Saturday, June 9, 2012

Xalapa: The Portland of Veracruz

You Portlanders know what I'm talking about: those cities that exhibit that P-town vibe, like Austin, Texas or Bloomington, Indiana.  Anyway, Xalapa is the capital of Veracruz state and we are in love with it! Yesterday we received a much-needed respite from the uber-heat in the Port of Veracruz with a two-hour bus ride to this green university town of about one million. 

We headed straight for the Parque Ecologico Macuiltepetl, or "the hill", a forested nature park housing a lookout tower with a bunch of trails leading up to it. At a mile high, walking the steep terrain was a workout, but in the cool breeze and shade, our neurons began to wake up from their heat-induced slumber, and we both felt more alert than we have in weeks.  Today I was even able to come up with a new way to combine my limited travel garments, for the first time breaking that "leggings as pants" barrier, as women are wont to do here.....

Anyway, the dirt was a brilliant rusty red color and I realized how much I had missed the tall trees and shade of my homeland. There was a really (unintentionally) disturbing fauna museum at the top of the hill, which we marveled at and then headed up to the lookout tower.  We were unfortunately unable to see Mexico's highest mountain, Pico de Orizaba, due to the haze.  The 40-something guy that operated the tower cafe had sung in a blues band in none other than our (hopefully) future hometown of Vancouver, B.C., Canada!  He was super cute and trapped us there for half an hour practicing his English and playing the harmonica for us. Might as well have been in Louisiana!

On the way down, we were disappointed to find that the anthropology museum (Mexico's second largest) was closed for the day, so after grabbing lunch, we headed downtown past numerous truckloads of the ubiquitous Mexican Marines (looking for drug trafficking activity) to stumble across yet another mini-political rally for the upcoming July 1 elections (for my least favorite of the three leading candidates). 

The downtown's tasteful, manicured cathedral was decked out with 12 flat screen TVs to enhance the Mass experience.  Overlooking much of the city was the most beautiful zocalo, or town square, I have ever seen.  Light filtered through the clouds into rays that struck the distant hills and volcanoes.  The official Veracruz government band provided the soundtrack to a flag-salute ceremony, where a hundred state police were lined up.  Teenagers in sophisticated school uniforms made out on the benches and a guy was selling balloons. A company was offering free internet in a little kiosk, where people sat peacefully awaiting their turn to check El Face, as Facebook is referred to in Mexico.

 Descending the steps toward a nearby cafe to sample some of the local coffee in this zona cafetalera, a sense of well-being came over me.  So much so that not even the terrible taste of the coffee we were served, or our discovery that we forgot to do two pieces of Canada paperwork, could completely defeat my blissful state.  The day having passed like lightning, we hopped on the "ordinario" bus back to Veracruz, grinding to a halt every few minutes as people flagged down the vehicle by the side of the road.  Arriving at uncle Victor's house at 11pm, the engineers busted out the brewskies and one of those late-night philosophical discussions ensued.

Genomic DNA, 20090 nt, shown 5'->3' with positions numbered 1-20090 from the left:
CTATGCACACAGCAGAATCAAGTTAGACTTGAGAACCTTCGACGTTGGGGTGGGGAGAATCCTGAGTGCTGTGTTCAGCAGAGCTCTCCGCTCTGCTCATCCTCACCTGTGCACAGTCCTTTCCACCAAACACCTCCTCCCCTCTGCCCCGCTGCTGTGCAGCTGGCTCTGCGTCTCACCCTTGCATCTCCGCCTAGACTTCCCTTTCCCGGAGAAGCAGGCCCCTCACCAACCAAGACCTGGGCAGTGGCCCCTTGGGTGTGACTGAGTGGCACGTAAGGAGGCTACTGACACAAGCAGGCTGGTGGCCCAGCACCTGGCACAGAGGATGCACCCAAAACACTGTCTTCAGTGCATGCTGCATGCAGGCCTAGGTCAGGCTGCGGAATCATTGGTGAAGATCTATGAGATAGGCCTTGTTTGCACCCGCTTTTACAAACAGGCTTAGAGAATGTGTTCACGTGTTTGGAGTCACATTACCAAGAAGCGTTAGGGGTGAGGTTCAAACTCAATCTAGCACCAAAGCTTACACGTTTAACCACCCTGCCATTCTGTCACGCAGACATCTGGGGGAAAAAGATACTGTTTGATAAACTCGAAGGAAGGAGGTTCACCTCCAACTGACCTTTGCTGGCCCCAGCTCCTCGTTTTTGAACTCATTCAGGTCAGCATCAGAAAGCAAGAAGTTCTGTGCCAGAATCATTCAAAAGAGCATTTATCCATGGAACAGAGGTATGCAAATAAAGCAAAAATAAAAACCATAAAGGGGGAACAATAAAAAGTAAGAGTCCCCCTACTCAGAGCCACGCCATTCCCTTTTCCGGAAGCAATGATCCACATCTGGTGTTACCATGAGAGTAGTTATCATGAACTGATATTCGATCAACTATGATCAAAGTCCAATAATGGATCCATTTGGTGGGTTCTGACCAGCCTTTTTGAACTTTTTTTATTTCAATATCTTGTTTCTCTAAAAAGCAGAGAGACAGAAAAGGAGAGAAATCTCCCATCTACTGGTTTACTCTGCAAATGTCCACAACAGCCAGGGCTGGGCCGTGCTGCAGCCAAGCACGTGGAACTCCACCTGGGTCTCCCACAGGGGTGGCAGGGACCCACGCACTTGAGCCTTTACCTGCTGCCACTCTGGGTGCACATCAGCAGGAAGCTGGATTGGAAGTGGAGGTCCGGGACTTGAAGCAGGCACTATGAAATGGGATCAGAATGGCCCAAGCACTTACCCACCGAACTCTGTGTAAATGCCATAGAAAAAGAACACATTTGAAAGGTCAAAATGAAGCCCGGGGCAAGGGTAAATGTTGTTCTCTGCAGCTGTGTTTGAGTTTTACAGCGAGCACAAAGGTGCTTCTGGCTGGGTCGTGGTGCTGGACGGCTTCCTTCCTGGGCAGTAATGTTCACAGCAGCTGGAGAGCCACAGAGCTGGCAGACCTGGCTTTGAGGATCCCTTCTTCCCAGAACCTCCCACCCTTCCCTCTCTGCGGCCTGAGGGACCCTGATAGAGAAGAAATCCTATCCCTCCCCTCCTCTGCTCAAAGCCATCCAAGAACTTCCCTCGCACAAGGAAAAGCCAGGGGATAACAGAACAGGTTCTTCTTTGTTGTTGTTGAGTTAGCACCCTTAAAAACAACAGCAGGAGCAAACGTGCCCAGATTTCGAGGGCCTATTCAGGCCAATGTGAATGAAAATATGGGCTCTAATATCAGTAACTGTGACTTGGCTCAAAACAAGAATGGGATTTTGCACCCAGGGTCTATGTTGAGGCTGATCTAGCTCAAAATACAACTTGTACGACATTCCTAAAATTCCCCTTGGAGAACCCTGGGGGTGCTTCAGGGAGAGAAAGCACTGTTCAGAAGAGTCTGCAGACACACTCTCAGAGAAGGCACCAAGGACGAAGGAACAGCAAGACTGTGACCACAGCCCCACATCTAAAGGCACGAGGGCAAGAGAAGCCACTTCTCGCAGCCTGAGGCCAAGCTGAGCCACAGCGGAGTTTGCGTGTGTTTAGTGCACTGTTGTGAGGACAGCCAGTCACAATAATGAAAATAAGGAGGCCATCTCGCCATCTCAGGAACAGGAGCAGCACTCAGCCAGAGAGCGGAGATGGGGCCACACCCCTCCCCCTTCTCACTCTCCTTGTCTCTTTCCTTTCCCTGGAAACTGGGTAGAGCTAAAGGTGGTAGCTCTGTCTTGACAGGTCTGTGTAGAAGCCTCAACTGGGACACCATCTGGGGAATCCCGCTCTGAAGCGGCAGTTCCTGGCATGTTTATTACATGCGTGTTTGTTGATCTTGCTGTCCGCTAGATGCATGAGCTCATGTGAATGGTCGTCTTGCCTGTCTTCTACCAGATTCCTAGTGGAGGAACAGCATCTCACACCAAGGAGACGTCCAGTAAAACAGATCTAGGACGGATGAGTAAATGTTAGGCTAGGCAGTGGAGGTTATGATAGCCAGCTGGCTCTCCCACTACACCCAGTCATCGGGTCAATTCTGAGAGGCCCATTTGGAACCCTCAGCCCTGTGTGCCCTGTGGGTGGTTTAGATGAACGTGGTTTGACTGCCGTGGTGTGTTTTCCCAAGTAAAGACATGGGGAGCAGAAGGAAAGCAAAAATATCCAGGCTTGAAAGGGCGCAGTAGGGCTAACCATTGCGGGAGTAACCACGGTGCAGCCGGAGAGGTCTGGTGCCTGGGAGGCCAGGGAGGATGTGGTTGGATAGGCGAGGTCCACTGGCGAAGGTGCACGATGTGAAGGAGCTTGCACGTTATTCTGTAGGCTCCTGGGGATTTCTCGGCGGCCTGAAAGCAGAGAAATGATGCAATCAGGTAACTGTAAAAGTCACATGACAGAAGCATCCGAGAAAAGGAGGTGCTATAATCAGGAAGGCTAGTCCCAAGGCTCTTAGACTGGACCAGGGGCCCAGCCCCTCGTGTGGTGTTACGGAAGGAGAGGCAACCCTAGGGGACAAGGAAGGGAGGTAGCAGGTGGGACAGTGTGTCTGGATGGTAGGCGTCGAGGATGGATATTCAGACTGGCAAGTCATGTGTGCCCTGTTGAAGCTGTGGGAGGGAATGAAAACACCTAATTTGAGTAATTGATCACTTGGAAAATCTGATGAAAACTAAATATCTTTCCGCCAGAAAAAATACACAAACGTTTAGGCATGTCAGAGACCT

The bright red earth contrasts nicely with Harold's blue ombre travel shorts!  The perfect color for a house.....
 A walk in the woods.

 One of many stunning flowers in the tropical dry-forest environment.

 Map of the park.

 Notable facts: The park is situated over an ancient volcano, which erupted 30,000 years ago, and it was established in 1978 as Veracruz's first state park.

A jade statue typical of the area pre-Conquest, at the entrance to the park.

 "Come!  That mysterious, calm forest is going to whisper it's secrets to you."

 A solar clock that we couldn't use to tell the time because it was cloudy.

The library.  Somebody needs to put a little funding into that thing...

 Continuing with the funding theme....  This poor snake needs a better home!

 Like I said, the Fauna Museum was most.....impressive.

 Most impressive indeed.

 Somebody thought these pictures of Finnish forests fit nicely into the exhibit about local animals in Xalapa.

 This unfortunate tethered bird looks quizzically at me.

 Smokey bear has a forest message.

 Tip for walkers:  make sure to enjoy your walk.  Cute sentiment!

 The hazy view of steamy lowlands from the top of the observation tower.  On a clear day, several volcanoes are visible.

 A monarch butterfly!

Another pretty forest flower.

 Love these!


"The forest is water, and water is life".  So true, especially in a country that is starting to experience a water crisis in some areas, including Oaxaca, as rainfall decreases and population growth puts pressure on already limited water distribution systems.

 The only sloped cathedral I've ever seen.  Love the espresso, red and gold color scheme!

 Me and the hubs, with Xalapa in the background.

 Gorgeous rays of light filtered down as the sun began to set.

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